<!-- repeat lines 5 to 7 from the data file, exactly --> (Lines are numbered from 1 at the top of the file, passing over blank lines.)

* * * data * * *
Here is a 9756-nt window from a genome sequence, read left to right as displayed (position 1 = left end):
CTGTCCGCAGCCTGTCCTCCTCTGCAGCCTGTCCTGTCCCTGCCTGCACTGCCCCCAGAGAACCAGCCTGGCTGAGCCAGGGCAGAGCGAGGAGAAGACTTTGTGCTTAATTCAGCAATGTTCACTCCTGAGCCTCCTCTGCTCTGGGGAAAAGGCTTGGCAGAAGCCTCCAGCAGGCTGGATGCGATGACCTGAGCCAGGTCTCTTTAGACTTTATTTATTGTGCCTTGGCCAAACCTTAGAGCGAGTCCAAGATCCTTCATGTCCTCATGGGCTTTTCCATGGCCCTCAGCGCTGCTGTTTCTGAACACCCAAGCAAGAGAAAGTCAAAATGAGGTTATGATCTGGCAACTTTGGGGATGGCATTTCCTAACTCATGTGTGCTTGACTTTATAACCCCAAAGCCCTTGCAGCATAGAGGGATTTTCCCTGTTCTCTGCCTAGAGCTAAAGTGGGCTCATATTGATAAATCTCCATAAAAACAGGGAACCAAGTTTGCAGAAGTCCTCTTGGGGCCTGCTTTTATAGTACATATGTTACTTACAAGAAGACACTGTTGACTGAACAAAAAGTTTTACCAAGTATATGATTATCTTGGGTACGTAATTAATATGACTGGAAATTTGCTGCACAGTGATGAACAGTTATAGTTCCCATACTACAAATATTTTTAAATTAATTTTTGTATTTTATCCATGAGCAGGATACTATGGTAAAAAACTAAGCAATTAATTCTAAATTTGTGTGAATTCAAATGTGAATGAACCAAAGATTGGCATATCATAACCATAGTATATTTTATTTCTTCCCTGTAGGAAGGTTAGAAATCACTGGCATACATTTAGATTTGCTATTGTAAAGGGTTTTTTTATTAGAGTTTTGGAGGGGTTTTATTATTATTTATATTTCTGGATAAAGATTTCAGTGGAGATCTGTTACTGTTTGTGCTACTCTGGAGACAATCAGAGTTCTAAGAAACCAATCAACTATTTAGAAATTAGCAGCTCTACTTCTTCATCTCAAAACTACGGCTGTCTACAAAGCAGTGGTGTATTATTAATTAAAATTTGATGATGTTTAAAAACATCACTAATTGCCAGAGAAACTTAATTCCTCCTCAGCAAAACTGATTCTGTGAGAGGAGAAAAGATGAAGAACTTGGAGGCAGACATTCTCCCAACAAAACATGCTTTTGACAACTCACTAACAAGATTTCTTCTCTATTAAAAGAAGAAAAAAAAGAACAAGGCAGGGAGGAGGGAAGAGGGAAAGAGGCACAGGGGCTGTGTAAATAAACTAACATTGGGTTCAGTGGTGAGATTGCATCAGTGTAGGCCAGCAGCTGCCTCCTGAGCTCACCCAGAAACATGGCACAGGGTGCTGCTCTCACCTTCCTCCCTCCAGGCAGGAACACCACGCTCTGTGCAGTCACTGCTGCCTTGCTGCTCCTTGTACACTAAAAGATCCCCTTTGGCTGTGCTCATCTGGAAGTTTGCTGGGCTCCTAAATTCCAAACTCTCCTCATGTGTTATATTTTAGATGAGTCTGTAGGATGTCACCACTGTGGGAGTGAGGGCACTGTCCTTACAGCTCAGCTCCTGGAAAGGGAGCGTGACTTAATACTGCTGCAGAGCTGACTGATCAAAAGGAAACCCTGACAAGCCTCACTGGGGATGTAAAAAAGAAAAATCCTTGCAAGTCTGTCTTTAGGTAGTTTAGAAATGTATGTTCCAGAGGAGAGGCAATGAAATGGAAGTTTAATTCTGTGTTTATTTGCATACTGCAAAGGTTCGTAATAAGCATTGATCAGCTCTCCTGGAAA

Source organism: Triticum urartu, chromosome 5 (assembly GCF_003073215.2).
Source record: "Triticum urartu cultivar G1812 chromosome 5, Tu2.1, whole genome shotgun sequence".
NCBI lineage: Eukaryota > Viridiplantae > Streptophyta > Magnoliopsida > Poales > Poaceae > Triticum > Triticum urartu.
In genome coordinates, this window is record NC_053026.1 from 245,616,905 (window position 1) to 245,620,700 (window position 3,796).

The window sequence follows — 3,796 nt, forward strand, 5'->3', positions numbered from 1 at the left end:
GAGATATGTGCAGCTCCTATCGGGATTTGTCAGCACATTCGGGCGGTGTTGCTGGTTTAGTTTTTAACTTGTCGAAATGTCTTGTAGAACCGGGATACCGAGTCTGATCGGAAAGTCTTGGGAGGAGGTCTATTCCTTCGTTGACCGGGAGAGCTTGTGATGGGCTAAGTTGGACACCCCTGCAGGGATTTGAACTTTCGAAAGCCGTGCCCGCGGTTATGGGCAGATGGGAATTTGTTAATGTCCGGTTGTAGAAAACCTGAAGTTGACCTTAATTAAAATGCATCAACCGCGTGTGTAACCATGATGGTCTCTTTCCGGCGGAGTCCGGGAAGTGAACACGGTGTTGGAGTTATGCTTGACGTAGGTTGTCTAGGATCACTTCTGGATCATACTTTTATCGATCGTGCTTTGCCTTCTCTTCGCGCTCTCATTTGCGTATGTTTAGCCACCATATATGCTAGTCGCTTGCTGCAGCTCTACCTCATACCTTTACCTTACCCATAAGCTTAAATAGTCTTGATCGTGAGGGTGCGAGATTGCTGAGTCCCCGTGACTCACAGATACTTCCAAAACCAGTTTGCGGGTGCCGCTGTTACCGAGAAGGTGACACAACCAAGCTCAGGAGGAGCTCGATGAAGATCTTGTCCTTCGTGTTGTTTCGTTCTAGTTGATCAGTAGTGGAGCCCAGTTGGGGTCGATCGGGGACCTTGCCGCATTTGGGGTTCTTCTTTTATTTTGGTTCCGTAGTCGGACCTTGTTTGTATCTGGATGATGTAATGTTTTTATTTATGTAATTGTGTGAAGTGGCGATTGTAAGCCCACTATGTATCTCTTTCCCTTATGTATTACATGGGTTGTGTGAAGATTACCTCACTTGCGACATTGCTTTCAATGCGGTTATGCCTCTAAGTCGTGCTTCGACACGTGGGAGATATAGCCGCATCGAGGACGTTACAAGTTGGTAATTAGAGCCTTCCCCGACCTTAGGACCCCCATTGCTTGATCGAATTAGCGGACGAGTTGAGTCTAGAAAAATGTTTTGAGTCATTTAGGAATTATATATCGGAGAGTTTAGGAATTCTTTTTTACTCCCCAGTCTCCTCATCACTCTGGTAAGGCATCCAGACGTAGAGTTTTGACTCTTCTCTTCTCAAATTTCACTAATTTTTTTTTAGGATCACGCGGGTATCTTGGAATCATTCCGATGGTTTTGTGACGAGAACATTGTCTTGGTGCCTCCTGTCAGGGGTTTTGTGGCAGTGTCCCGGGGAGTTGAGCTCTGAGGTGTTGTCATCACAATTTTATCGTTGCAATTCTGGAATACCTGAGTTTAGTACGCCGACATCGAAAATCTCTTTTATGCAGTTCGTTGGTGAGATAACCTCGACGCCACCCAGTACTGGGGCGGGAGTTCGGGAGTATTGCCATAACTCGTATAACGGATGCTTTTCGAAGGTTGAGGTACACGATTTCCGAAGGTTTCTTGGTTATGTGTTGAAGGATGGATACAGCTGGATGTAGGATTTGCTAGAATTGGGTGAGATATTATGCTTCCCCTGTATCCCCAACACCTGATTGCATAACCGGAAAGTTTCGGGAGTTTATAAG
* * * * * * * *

NCBI lineage: Eukaryota > Viridiplantae > Streptophyta > Magnoliopsida > Poales > Poaceae > Triticum > Triticum urartu.
In genome coordinates, this window is record NC_053026.1 from 245,616,905 (window position 1) to 245,620,700 (window position 3,796).

The window sequence follows — 3,796 nt, forward strand, 5'->3', positions numbered from 1 at the left end: